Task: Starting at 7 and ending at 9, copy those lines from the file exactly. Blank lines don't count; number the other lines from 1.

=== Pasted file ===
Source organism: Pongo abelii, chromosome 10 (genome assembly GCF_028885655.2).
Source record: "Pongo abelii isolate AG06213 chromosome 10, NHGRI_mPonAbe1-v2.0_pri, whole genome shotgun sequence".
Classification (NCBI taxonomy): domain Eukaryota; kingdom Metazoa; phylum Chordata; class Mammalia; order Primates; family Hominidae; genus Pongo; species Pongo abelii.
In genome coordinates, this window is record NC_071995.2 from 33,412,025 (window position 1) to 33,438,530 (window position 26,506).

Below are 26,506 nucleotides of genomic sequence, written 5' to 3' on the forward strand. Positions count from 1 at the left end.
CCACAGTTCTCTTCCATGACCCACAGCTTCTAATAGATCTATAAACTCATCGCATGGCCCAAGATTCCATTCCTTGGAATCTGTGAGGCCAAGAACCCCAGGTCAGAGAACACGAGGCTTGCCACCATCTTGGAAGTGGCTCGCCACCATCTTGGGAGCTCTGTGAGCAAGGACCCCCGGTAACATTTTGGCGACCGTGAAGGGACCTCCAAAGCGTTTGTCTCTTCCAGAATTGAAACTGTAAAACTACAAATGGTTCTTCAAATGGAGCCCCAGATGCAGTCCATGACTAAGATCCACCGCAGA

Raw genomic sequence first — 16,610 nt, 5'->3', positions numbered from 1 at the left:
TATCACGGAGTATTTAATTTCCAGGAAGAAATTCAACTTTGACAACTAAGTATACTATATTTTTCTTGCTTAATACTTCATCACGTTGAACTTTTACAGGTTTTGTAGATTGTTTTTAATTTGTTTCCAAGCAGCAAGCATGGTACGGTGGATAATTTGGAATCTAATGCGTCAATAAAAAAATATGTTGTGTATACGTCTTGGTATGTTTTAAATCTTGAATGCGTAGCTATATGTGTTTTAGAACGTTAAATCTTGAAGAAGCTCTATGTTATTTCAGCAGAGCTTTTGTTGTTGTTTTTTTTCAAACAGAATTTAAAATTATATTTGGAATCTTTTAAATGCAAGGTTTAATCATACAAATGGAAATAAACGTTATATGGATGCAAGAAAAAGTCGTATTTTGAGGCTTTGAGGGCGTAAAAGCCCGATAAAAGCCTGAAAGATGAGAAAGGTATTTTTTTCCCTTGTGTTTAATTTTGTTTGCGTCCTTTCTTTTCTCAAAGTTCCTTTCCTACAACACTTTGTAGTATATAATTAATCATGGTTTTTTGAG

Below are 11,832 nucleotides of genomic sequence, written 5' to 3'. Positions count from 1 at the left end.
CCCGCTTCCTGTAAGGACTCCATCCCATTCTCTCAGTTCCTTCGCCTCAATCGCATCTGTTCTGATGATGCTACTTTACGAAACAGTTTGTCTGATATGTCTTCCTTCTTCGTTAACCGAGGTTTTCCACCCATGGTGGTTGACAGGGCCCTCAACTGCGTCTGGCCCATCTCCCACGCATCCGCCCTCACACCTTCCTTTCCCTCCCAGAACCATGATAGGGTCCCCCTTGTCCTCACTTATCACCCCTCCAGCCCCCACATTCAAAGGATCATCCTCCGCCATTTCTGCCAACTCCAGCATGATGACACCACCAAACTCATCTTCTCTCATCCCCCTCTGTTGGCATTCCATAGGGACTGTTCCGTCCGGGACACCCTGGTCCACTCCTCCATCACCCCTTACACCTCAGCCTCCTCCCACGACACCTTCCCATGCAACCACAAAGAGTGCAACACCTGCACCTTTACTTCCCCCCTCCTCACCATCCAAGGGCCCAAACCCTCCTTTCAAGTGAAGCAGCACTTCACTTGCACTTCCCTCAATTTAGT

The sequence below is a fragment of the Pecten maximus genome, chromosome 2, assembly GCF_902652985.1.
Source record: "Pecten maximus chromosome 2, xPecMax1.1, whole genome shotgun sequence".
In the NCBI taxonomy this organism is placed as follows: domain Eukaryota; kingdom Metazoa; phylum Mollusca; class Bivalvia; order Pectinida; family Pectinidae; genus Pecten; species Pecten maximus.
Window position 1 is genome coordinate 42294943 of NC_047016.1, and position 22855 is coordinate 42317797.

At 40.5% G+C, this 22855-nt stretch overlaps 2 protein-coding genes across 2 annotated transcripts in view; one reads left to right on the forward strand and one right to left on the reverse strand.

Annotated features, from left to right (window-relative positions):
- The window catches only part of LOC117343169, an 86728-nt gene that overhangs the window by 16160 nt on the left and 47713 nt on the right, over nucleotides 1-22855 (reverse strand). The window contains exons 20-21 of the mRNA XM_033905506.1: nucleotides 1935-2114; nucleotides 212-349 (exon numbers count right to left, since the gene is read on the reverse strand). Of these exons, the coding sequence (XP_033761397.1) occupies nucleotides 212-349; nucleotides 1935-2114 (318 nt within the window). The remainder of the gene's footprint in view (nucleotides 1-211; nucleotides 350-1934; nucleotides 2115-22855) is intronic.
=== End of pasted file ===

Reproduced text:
Raw genomic sequence first — 16,610 nt, 5'->3', positions numbered from 1 at the left:
TATCACGGAGTATTTAATTTCCAGGAAGAAATTCAACTTTGACAACTAAGTATACTATATTTTTCTTGCTTAATACTTCATCACGTTGAACTTTTACAGGTTTTGTAGATTGTTTTTAATTTGTTTCCAAGCAGCAAGCATGGTACGGTGGATAATTTGGAATCTAATGCGTCAATAAAAAAATATGTTGTGTATACGTCTTGGTATGTTTTAAATCTTGAATGCGTAGCTATATGTGTTTTAGAACGTTAAATCTTGAAGAAGCTCTATGTTATTTCAGCAGAGCTTTTGTTGTTGTTTTTTTTCAAACAGAATTTAAAATTATATTTGGAATCTTTTAAATGCAAGGTTTAATCATACAAATGGAAATAAACGTTATATGGATGCAAGAAAAAGTCGTATTTTGAGGCTTTGAGGGCGTAAAAGCCCGATAAAAGCCTGAAAGATGAGAAAGGTATTTTTTTCCCTTGTGTTTAATTTTGTTTGCGTCCTTTCTTTTCTCAAAGTTCCTTTCCTACAACACTTTGTAGTATATAATTAATCATGGTTTTTTGAG

Below are 11,832 nucleotides of genomic sequence, written 5' to 3'. Positions count from 1 at the left end.